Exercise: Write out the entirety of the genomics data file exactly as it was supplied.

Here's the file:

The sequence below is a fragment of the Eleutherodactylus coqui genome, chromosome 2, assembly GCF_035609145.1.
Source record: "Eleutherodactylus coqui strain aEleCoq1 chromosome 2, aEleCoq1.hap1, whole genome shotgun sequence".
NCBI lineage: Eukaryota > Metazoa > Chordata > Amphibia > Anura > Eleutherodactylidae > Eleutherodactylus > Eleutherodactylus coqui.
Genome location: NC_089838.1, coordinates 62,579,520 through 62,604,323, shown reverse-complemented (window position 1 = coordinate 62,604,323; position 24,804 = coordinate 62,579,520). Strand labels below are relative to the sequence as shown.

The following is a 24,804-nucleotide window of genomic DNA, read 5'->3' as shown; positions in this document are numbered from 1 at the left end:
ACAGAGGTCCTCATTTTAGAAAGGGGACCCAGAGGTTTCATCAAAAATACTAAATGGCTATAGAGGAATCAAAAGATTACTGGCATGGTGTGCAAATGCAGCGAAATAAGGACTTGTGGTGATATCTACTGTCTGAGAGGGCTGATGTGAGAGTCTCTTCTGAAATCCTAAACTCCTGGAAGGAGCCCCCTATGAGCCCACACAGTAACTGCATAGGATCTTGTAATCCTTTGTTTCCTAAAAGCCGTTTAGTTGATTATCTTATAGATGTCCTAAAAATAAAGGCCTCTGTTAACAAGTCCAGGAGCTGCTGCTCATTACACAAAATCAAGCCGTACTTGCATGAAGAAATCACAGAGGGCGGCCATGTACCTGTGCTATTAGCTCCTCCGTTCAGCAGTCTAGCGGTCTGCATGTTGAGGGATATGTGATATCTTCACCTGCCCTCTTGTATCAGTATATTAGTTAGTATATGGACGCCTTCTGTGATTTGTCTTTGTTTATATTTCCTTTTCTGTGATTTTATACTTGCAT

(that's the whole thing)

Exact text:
The sequence below is a fragment of the Eleutherodactylus coqui genome, chromosome 2, assembly GCF_035609145.1.
Source record: "Eleutherodactylus coqui strain aEleCoq1 chromosome 2, aEleCoq1.hap1, whole genome shotgun sequence".
NCBI lineage: Eukaryota > Metazoa > Chordata > Amphibia > Anura > Eleutherodactylidae > Eleutherodactylus > Eleutherodactylus coqui.
Genome location: NC_089838.1, coordinates 62,579,520 through 62,604,323, shown reverse-complemented (window position 1 = coordinate 62,604,323; position 24,804 = coordinate 62,579,520). Strand labels below are relative to the sequence as shown.

The following is a 24,804-nucleotide window of genomic DNA, read 5'->3' as shown; positions in this document are numbered from 1 at the left end:
ACAGAGGTCCTCATTTTAGAAAGGGGACCCAGAGGTTTCATCAAAAATACTAAATGGCTATAGAGGAATCAAAAGATTACTGGCATGGTGTGCAAATGCAGCGAAATAAGGACTTGTGGTGATATCTACTGTCTGAGAGGGCTGATGTGAGAGTCTCTTCTGAAATCCTAAACTCCTGGAAGGAGCCCCCTATGAGCCCACACAGTAACTGCATAGGATCTTGTAATCCTTTGTTTCCTAAAAGCCGTTTAGTTGATTATCTTATAGATGTCCTAAAAATAAAGGCCTCTGTTAACAAGTCCAGGAGCTGCTGCTCATTACACAAAATCAAGCCGTACTTGCATGAAGAAATCACAGAGGGCGGCCATGTACCTGTGCTATTAGCTCCTCCGTTCAGCAGTCTAGCGGTCTGCATGTTGAGGGATATGTGATATCTTCACCTGCCCTCTTGTATCAGTATATTAGTTAGTATATGGACGCCTTCTGTGATTTGTCTTTGTTTATATTTCCTTTTCTGTGATTTTATACTTGCAT